Far from complete; still, a nice wargaming experiment
Even in 2001, modeling and producing the assets that a wargame required could still not be undertaken by a single person and taken to commercial game quality by oneself. Thus, even in tis last iteration, Battalia was little more than an engine with a few assets that could be used by individual coders to create their own scenarios. The assets included medieval units, chivalry, infantry, and the other staples of the era, and so, if that is what you are aiming for, an editor suite, Battalia can deliver. If, however, you want a fully featured game, this won't be it; Battalia was released as a freeware simply because the developer could not pour the time to create a fully featured campaign in it; plus, the game just wasn't running on the most modern iteration of a graphical engine, and redesigning or exporting all those assets to a new engine would have taken too much time. So, yeah, it goes to show that the fast development in graphics and other departments that the early 2000s were all about would not favor independent developers trying to tackle a game by themselves. Instead, for those of you that want a fully featured game, rather go for Waterloo: Napoleon's Last Battle which shares similar graphics and ideas but polishes them to completion.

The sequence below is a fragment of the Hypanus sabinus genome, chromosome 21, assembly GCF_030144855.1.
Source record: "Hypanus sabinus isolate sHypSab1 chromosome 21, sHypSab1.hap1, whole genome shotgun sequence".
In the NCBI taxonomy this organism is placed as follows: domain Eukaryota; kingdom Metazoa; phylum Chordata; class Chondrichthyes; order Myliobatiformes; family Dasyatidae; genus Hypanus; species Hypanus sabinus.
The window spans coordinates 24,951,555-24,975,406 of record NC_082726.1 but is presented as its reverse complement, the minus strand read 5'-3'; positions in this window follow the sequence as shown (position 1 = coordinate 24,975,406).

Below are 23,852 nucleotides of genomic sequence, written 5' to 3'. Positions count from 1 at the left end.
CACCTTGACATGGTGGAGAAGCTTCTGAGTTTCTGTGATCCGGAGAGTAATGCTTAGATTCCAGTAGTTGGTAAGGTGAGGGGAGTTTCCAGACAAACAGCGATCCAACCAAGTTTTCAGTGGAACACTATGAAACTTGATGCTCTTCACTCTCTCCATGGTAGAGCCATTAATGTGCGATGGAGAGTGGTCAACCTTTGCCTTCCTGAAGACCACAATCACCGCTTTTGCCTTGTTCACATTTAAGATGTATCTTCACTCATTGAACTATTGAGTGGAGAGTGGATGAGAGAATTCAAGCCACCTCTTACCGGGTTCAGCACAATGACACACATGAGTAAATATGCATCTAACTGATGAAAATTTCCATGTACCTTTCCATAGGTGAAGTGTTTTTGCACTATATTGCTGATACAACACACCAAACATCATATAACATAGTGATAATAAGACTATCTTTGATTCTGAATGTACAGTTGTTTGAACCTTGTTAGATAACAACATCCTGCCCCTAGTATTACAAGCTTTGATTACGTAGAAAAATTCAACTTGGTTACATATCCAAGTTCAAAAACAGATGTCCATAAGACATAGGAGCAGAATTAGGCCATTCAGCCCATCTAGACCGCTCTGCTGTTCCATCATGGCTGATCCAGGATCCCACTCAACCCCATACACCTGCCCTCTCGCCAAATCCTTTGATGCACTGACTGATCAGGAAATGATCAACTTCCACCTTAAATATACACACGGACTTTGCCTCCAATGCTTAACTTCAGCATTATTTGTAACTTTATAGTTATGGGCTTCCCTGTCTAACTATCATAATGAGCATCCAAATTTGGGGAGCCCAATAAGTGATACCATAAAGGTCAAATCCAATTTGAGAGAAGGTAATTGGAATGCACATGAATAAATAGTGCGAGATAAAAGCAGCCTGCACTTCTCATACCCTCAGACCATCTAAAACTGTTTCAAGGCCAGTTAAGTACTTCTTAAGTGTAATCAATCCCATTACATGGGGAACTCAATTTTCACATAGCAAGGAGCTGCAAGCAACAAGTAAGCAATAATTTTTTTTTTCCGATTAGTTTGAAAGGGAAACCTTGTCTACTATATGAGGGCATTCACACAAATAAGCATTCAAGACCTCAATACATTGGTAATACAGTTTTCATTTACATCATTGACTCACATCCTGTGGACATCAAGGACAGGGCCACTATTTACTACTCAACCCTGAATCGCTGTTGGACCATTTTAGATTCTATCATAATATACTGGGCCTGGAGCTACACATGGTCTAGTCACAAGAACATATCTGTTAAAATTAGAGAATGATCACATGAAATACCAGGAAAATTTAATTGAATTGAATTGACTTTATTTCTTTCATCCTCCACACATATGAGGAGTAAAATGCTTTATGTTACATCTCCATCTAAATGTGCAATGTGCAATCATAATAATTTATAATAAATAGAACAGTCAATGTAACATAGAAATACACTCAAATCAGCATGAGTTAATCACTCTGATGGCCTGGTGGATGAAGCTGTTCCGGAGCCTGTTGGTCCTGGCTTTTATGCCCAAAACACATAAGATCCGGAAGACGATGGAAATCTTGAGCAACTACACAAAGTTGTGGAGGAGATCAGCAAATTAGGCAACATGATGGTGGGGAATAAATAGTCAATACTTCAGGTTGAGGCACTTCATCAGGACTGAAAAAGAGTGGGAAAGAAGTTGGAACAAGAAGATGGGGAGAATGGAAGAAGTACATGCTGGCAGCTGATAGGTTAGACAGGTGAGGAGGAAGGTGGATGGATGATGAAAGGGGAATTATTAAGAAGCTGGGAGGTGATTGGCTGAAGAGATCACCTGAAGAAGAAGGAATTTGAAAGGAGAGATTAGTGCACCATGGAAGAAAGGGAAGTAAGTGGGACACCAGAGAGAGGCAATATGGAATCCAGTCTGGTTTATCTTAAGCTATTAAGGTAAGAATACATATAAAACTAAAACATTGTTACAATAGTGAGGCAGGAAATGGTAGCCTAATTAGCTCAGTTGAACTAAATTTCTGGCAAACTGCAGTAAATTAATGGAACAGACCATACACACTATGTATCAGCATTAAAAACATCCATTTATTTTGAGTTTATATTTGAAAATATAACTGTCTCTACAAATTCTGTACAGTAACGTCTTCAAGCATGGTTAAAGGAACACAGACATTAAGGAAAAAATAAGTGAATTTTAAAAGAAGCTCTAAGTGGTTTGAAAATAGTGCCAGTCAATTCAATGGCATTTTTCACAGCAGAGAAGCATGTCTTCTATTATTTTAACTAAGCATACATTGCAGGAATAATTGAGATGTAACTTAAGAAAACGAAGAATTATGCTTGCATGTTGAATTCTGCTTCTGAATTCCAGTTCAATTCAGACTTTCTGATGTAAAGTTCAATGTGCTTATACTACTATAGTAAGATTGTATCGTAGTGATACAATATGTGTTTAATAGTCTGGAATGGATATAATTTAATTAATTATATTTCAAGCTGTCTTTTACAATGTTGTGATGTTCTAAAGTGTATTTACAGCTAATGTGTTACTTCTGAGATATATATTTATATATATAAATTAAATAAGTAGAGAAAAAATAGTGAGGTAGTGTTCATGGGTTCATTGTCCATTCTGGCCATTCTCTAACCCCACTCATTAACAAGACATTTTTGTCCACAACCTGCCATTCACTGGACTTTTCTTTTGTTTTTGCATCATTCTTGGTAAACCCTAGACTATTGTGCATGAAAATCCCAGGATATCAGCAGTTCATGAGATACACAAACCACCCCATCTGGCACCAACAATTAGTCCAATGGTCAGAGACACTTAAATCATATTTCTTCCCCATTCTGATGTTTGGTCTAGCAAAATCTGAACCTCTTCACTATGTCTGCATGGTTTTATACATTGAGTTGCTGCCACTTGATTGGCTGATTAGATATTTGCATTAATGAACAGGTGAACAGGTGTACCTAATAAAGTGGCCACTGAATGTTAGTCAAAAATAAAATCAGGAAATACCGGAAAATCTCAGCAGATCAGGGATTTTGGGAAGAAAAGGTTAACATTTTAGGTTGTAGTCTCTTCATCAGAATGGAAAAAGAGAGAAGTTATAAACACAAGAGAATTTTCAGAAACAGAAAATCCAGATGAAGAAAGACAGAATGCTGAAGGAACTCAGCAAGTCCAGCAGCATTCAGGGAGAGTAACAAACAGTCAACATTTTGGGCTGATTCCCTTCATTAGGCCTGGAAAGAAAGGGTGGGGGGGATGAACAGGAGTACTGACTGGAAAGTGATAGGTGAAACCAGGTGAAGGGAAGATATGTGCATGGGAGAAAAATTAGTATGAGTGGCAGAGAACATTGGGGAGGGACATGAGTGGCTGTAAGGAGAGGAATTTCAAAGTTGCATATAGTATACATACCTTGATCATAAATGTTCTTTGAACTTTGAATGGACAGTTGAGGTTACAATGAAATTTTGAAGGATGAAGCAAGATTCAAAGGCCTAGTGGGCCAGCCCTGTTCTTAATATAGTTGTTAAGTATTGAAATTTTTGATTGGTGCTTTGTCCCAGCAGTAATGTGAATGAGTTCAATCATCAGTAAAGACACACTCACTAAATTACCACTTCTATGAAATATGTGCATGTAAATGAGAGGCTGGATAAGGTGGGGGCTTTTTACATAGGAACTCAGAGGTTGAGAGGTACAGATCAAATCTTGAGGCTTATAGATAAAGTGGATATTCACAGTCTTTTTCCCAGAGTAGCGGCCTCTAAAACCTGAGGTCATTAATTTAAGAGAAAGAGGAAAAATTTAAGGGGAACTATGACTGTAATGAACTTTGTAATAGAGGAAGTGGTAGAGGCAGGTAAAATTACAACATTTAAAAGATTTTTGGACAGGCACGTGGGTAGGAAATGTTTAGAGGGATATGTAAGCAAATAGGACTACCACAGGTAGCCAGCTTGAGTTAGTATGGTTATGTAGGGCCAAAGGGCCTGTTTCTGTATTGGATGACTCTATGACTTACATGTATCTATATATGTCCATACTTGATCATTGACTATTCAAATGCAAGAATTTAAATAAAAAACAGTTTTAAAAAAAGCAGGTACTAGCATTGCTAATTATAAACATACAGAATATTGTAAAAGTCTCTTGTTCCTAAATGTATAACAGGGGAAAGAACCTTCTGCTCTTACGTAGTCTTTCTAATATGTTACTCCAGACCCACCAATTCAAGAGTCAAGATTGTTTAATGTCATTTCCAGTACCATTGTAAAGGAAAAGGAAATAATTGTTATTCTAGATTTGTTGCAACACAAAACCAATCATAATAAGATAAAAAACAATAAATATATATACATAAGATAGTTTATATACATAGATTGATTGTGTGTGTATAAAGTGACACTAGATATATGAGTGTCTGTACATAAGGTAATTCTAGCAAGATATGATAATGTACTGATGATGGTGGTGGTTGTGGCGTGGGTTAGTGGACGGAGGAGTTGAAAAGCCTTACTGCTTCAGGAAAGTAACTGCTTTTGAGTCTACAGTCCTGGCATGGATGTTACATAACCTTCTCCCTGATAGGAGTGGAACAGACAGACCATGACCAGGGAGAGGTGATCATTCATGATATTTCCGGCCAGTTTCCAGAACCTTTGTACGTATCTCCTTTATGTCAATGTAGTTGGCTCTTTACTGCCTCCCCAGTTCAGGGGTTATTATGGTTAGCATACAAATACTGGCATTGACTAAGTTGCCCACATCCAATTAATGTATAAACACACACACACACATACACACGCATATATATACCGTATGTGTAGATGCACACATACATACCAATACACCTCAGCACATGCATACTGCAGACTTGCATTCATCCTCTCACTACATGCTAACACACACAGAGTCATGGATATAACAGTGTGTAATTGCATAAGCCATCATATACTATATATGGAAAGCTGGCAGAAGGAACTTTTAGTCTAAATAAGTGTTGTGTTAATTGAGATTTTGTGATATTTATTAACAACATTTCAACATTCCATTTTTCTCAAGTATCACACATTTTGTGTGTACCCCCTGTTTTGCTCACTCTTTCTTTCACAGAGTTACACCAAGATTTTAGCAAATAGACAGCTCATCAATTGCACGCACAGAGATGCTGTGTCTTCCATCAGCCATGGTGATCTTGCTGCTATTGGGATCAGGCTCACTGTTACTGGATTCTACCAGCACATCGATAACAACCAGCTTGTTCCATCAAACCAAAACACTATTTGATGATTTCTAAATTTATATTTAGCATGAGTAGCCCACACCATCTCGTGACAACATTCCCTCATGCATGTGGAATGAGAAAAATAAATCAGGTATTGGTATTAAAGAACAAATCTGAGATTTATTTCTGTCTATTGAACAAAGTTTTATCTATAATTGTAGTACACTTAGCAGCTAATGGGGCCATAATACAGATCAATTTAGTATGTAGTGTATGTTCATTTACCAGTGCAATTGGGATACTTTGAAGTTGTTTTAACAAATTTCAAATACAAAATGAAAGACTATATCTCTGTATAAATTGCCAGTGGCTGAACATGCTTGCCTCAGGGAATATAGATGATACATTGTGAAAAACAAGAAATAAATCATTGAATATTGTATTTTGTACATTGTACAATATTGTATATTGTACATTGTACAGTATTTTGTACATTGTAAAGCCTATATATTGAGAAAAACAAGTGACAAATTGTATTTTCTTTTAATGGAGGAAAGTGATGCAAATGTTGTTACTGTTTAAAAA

Waterloo: Napoleon's Last B...
BMS Modern Games Handelsagentur, 2001
Total War II
INtex Publishing & Co. KG, 2002
Austerlitz: Napoleon's Grea...
Shrapnel Games, 2002
Cossacks: the Art of War
GSC Game World, 2002
Shogun: Total War - Warlord...
Electronic Arts, 2001